This is a multi-authored text. Most contributors have affiliations to university pathology departments, or else, to university medical departments. Hence, there is a palpable clinical flavor to the subject matter, but predominantly from the point of view of laboratory diagnosis of immunological disease. Even within chapters dealing with basic science, there is often mention of relevance to immunological disease (e.g., clinical applications of cytokine detection or therapy following a review of cytokine function).

Handbook of Human Immunology provides the advanced reader with a detailed overview of specific topics in immunological science and clinical diagnosis. The focus is on basic science and laboratory diagnosis.

Due to the detailed in-depth information provided, this is a book for the advanced level trainee or specialist clinical immunologist wishing to learn about recent advances in basic immunology and laboratory diagnosis. However, readers will still need to consult other sources for specific laboratory protocols. A considerable degree of understanding of basic and clinical immunology is assumed. Basic level trainees and non-specialists will likely struggle with this text.

Not all subjects within the discipline of immunology are equally dealt with, and so the potential reader would do well to consult the table of contents carefully before ordering this volume.

Although there is an adequate index to guide the reader, the text is more a collection of 20 high quality but individual monographs rather than a systemic treatment of the discipline of immunology. References within individual chapters are plentiful and mostly from prior to 2006. One chapter worthy of special praise is that on the Statistics of Immunology Testing, where statistical analysis is considered from an immunological perspective and examples are provided using immunological assays. On the other hand, the editors might wish to reconsider the usefulness of a 49 page chapter on human leukocyte differentiation antigens in future editions: this "current" list of CD molecules will be quickly outdated, and readers could have accessed the information elsewhere. All tables, diagrams and photomicrographs are provided in black and white - whilst this is not a grave impediment to the text, its readability could have been improved by the use of color illustrations (particularly considering this book's cost).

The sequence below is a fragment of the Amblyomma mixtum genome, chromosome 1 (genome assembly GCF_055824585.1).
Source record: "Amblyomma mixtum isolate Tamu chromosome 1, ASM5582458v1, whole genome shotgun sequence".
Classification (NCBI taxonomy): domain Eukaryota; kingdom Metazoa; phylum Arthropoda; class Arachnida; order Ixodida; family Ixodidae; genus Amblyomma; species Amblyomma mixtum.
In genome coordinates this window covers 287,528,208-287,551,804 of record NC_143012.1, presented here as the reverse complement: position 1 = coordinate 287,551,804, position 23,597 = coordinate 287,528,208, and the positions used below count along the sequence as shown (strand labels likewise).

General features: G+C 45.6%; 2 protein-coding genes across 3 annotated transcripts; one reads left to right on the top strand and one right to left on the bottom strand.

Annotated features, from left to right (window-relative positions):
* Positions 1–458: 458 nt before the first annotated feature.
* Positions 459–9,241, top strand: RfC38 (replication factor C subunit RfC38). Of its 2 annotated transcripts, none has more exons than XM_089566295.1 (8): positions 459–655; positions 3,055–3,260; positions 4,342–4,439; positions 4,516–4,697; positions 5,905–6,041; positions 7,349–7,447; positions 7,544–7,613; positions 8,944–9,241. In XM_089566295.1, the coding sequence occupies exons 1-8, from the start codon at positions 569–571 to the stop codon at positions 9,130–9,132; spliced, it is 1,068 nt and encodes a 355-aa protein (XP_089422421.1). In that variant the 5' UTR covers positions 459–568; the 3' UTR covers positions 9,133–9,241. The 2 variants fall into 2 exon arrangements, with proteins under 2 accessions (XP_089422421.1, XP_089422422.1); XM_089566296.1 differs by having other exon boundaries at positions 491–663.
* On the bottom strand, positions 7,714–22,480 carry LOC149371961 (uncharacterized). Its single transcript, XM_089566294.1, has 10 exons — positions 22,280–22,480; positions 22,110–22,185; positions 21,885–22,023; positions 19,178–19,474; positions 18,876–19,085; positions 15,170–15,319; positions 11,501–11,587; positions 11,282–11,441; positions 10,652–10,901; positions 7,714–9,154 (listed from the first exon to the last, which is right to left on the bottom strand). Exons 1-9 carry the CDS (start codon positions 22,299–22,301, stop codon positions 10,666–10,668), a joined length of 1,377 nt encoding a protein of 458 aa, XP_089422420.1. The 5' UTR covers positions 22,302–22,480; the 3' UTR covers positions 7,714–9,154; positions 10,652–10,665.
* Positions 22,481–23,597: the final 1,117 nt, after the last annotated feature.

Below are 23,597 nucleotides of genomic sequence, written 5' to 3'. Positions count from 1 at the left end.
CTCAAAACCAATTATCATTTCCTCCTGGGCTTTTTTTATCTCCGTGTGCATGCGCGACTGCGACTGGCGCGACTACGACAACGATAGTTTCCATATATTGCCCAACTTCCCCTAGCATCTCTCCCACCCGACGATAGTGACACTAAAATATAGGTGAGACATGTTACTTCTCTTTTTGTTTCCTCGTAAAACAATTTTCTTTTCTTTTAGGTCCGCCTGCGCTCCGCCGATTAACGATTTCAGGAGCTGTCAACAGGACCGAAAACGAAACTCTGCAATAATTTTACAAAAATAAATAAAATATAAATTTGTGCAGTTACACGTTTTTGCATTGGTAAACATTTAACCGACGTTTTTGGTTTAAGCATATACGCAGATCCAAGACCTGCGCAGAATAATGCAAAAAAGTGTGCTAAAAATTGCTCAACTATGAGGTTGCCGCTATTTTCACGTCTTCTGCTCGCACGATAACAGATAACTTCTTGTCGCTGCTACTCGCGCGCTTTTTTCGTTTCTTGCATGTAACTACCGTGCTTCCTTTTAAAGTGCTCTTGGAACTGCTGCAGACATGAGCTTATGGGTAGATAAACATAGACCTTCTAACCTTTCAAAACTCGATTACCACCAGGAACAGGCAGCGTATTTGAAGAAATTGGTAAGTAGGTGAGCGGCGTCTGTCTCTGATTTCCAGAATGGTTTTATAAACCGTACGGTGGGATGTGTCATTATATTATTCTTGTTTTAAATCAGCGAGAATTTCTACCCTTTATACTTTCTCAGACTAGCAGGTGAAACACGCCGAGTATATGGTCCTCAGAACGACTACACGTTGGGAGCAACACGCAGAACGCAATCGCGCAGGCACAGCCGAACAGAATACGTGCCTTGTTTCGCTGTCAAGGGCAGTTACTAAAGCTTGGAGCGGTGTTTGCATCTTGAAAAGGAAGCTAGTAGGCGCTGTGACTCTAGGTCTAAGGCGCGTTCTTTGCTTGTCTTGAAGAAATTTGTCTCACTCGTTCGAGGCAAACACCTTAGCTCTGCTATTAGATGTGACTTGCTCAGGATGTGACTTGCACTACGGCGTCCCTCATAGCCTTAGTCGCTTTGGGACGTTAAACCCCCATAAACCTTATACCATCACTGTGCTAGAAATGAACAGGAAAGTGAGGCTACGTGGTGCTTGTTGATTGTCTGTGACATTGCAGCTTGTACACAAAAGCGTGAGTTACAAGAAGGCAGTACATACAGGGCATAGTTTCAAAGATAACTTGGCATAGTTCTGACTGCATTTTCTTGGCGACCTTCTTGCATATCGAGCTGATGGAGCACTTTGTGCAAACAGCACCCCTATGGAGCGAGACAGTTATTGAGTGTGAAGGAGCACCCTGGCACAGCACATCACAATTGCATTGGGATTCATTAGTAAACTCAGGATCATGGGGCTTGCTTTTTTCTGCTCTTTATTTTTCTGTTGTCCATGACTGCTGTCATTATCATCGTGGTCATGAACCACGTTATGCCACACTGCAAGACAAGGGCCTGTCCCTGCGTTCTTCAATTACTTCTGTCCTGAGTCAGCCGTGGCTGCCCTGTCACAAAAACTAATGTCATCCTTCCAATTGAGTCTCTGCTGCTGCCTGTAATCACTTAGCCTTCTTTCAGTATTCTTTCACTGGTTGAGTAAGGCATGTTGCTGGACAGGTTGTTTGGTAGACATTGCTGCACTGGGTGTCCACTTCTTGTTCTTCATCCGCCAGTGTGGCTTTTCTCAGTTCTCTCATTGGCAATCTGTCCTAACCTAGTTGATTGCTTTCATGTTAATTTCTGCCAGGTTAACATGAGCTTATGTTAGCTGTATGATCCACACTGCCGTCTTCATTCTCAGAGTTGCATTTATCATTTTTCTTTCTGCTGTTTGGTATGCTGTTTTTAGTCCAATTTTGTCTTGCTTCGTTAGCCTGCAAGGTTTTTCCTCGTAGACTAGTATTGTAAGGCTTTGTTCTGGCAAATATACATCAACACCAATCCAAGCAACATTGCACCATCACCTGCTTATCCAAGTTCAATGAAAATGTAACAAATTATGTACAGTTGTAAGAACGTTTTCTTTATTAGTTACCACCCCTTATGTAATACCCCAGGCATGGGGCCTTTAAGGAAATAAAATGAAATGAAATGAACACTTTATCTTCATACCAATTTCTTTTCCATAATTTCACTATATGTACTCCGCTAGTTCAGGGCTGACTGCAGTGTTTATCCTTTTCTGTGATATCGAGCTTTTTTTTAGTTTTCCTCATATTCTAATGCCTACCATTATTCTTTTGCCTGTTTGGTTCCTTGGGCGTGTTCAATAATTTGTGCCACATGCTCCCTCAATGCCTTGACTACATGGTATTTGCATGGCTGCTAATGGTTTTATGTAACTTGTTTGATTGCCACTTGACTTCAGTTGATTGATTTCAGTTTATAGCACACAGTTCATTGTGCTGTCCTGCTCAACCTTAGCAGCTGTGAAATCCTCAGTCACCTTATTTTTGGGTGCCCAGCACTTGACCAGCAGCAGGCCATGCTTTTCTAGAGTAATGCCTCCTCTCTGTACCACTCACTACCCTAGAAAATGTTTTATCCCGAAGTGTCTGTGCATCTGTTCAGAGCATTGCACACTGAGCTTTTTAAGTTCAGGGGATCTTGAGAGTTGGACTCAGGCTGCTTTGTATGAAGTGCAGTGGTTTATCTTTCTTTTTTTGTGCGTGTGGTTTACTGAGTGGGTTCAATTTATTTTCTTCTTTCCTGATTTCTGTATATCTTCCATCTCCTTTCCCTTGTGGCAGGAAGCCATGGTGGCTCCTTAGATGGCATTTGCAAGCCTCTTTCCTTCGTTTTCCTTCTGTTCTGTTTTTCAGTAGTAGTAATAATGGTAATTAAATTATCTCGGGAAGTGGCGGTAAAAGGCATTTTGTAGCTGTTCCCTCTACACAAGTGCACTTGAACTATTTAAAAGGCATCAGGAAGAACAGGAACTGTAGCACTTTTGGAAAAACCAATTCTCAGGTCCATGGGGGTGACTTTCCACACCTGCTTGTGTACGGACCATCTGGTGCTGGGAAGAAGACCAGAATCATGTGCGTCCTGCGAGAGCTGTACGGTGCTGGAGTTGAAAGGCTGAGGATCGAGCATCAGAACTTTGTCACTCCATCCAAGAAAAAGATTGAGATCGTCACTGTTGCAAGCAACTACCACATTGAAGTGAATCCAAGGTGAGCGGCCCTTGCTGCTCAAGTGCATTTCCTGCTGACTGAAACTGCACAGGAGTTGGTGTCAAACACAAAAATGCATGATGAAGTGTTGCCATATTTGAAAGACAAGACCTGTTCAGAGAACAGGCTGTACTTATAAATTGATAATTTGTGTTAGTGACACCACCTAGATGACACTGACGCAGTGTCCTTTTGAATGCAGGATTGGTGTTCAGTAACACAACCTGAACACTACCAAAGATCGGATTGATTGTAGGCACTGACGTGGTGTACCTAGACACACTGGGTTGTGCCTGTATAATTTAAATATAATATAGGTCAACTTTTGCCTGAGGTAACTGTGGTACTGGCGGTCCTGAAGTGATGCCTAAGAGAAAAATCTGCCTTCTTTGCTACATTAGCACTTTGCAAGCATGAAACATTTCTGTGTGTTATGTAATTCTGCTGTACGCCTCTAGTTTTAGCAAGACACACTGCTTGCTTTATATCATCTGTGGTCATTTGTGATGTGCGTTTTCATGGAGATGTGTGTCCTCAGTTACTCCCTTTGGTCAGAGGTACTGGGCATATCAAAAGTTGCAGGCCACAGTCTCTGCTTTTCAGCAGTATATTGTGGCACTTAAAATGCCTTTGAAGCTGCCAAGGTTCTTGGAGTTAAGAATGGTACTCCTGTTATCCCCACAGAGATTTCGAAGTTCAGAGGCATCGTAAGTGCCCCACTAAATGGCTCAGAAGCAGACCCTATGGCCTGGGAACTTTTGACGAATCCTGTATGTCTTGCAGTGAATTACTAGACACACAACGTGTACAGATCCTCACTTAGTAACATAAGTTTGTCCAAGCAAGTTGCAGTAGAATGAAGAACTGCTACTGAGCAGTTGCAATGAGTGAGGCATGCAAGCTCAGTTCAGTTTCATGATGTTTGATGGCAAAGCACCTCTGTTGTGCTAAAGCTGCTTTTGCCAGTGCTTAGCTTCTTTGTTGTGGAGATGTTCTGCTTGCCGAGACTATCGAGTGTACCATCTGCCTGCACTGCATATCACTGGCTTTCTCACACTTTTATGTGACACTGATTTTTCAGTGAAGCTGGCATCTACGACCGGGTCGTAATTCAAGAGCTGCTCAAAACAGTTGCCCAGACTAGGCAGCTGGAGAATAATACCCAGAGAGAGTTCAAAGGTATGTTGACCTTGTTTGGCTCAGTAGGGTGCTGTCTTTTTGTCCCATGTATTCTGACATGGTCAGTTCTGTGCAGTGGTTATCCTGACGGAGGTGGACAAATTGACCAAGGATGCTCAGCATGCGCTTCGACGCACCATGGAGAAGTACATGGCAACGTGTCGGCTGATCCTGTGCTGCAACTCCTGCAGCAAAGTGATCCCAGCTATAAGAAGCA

Handbook of Human Immunology is not an introductory textbook on human immunology. As far as basic science is concerned, the focus is generally on recent advances rather than a systematic description of the immune system. Chapters include those on cellular immunology, immunoglobulins, complement and cytokines. There is a special emphasis on flow cytometry, with chapters relating to its utility in hematological malignancy, immunodeficiency and immunosuppression. Also included are chapters on serological and molecular diagnosis of infectious disease, as well as transplantation medicine. Given its importance in routine clinical practice, diagnosis of autoimmune disease appears relatively under-represented in this book. Allergic disease does not feature at all in this volume.

Handbook of Human Immunology will be most useful to clinical immunologists and advanced level trainees with a specific interest in laboratory diagnosis. Individual chapters will provide a detailed and up-to-date review of a specific area to specialist physicians already familiar with the subject matter being discussed. Non-specialist physicians or more junior trainees in clinical immunology will likely find the information to be overly detailed and difficult to follow. As a supplement to other standard texts and journals, Handbook of Human Immunology will be of interest to experienced immunologists wishing to extend their understanding of the discipline.

Find more allergy book reviews on the WAO Website here.